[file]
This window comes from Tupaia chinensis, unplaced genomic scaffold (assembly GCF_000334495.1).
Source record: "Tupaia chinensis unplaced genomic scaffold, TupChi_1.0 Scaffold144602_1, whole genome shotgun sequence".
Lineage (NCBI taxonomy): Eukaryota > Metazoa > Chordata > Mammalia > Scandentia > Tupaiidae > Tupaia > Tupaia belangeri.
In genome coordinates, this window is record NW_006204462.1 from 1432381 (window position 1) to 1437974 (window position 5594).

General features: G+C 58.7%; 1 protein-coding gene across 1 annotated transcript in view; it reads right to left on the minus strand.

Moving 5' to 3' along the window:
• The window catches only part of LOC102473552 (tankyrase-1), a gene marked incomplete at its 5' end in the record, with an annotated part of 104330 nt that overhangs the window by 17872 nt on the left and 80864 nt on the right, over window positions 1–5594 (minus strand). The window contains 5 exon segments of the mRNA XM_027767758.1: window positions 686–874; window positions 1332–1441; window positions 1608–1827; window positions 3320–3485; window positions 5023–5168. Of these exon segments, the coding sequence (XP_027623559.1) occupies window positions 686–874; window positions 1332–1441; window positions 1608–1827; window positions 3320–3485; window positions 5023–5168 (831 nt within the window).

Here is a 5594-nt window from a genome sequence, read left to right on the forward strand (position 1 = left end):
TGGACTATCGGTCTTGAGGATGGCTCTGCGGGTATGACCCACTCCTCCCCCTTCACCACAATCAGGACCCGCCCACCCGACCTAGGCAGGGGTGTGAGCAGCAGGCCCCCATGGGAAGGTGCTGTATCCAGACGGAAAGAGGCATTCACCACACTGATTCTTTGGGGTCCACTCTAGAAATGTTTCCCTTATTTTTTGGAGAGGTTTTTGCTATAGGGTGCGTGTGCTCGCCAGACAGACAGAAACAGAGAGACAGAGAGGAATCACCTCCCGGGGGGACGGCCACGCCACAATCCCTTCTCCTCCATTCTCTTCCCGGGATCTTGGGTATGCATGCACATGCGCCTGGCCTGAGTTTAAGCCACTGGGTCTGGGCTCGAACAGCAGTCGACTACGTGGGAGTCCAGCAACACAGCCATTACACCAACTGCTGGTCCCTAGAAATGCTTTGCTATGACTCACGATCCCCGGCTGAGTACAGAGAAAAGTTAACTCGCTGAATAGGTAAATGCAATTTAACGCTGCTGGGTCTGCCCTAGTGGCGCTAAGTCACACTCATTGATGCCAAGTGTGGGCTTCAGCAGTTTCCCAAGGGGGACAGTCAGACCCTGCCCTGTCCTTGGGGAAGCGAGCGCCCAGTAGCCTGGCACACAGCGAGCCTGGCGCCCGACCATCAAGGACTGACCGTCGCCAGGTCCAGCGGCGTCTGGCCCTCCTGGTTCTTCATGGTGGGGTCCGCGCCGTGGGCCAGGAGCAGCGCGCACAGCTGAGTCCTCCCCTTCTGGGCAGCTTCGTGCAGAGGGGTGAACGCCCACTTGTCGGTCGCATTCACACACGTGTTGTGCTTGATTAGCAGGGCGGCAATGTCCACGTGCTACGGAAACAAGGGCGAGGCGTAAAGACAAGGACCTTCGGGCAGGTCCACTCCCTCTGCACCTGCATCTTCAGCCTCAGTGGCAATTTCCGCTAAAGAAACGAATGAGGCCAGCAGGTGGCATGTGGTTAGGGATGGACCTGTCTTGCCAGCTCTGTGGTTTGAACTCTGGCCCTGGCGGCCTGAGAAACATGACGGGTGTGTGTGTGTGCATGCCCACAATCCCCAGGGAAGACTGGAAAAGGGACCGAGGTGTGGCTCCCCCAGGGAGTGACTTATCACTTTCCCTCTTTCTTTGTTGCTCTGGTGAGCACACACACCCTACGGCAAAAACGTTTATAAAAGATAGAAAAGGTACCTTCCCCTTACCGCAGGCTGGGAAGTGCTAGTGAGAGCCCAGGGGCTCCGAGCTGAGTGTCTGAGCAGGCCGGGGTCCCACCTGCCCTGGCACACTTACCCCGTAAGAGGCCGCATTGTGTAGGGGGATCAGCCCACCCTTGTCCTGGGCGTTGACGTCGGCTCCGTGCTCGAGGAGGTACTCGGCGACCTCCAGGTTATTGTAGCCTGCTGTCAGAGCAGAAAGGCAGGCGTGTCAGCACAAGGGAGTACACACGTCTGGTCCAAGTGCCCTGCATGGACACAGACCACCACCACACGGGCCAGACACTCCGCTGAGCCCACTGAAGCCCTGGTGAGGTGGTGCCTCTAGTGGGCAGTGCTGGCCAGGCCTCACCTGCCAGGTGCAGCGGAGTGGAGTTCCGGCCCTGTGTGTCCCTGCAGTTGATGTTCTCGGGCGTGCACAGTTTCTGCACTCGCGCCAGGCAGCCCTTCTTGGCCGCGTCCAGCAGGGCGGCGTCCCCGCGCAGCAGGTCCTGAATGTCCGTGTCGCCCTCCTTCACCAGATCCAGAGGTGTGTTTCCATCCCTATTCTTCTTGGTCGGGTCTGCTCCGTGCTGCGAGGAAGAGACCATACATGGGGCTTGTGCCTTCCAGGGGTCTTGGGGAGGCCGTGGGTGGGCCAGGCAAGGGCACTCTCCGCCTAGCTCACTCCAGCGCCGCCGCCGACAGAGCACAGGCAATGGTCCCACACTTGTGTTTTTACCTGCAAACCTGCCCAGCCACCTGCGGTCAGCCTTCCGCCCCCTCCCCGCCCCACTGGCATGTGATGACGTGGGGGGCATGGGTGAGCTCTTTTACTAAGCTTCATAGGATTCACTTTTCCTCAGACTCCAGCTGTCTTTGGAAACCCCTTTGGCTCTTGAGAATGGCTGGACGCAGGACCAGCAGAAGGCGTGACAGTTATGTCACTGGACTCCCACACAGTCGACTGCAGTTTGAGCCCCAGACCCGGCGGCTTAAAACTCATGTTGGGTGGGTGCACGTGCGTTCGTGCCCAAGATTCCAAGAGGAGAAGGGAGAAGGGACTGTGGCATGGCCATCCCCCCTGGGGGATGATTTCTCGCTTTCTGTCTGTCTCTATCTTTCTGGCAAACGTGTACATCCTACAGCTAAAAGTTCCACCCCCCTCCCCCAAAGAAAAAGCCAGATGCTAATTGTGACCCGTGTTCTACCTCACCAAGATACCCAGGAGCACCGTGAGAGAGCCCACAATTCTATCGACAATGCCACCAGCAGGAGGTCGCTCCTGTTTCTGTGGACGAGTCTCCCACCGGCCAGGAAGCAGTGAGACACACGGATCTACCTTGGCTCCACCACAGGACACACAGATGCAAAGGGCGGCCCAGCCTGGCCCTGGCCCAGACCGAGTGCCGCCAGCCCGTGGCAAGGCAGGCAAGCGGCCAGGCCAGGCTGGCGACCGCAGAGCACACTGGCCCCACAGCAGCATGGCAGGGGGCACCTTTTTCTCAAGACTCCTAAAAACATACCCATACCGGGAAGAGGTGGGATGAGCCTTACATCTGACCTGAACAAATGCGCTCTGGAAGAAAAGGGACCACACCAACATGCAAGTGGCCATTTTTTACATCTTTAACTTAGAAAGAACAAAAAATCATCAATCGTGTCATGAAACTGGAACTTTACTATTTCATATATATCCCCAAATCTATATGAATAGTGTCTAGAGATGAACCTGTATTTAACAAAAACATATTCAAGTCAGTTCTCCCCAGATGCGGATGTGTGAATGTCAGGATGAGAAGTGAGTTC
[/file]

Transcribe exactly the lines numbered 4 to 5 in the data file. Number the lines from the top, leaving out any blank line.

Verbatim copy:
In genome coordinates, this window is record NW_006204462.1 from 1432381 (window position 1) to 1437974 (window position 5594).

General features: G+C 58.7%; 1 protein-coding gene across 1 annotated transcript in view; it reads right to left on the minus strand.